Also, the grid is supposed to have standard protection systems, such as relays for automatic load shedding, whenever there is a fall in the frequency or the rate of change in frequency is significant to indicate grid instability (Tables 1 & 2). The frequency variation in the data does not suggest that the situation warranted any such relays to be activated because of frequency drop, nor was any alarm sent out to utilities to take immediate action to restore the balance as, according to news reports, some of the State utilities have categorically stated.

However, according to experts, grid frequency is not the only parameter that warns one of an impending trigger for grid breakdown. There can be other reasons for grid insecurity, such as a single line overloading, which is quite distinct from general overdrawing from the grid that causes frequency instability. But the standard operating procedures for the preventive action are more or less the same; that is, load shedding by tripping a line and isolating it from the grid or making available parallel lines to divert the increased loading in that corridor.

Once the trigger for the collapse occurs, it may be just too late for any preventive action, points out Anil Kulkarni, a specialist in power systems and a professor at the Department of Electrical Engineering at Indian Institute of Technology Bombay (IITB). There may be only 15 seconds after the trigger for the collapse, he added. But protocols for contingency measures exist, and typically such a contingency analysis is done (or should be done) once every 30 minutes or once every hour based on real-time grid monitoring, according to power systems experts. Load scheduling and management for the Indian grids is done by the NLDC and such overloading of lines can occur because of poor load management.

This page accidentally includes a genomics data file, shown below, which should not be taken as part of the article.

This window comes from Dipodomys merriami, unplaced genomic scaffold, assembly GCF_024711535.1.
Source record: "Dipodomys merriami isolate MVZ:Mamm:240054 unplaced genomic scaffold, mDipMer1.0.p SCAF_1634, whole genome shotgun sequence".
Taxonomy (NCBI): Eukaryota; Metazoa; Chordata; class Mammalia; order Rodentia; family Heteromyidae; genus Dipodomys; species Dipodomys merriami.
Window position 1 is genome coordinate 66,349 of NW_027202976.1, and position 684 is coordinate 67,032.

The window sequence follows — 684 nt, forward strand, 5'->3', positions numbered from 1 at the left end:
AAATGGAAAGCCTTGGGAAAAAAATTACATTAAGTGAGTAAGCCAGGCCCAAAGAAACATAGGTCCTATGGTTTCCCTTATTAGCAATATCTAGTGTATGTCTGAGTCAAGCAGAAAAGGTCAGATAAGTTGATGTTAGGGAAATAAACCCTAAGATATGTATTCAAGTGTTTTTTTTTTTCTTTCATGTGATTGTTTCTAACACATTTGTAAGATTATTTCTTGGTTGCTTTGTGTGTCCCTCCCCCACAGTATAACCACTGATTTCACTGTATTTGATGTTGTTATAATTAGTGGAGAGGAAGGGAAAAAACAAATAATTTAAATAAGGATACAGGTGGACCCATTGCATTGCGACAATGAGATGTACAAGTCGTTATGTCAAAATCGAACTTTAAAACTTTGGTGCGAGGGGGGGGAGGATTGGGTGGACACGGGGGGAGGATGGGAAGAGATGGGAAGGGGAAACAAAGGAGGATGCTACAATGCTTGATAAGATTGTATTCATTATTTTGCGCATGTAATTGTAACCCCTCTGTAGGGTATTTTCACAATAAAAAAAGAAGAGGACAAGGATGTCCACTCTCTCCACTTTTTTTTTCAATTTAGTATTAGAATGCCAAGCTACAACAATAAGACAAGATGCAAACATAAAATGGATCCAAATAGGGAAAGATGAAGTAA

Indeed, this is what seems to have happened on the two consecutive days of grid disturbance. Power overflow in one of the lines linking the western grid and the northern grid triggered a cascade tripping of lines, pulling down the entire northern grid on July 30. The same thing happened the next day as well and this time, the northern grid being synchronously connected to the eastern and north-eastern grids, it brought them down as well. This was compounded by the fact that some eastern circuits were already overloading on July 31. Incidentally, the western grid is also synchronised to the N-E-NE grid and the synchronous N-E-NE-W grid is called the NEW grid. This means that, in principle the western grid could have also been brought down along with the N-E-NE grid. But this was avoided for reasons that will be presently clear.

According to information available from the POSOCO, during both the disturbances, there was heavy power overflow of 1,000 MW on the 400 kV Bina-Gwalior-Agra line. Though there are two circuits available on this line, one is apparently under outage since July 28 for upgradation to 765 kV level. The loading capability or the permissible limit, known as Surge Impedance Loading (SIL), on this single circuit line is only 691 MW. So there was an overloading of the line by more than 300 MW. Similar overflow was seen in many circuits in the eastern sector as well, though not as drastic. The overflows were of the order of 550 MW against an SIL of 515 MW.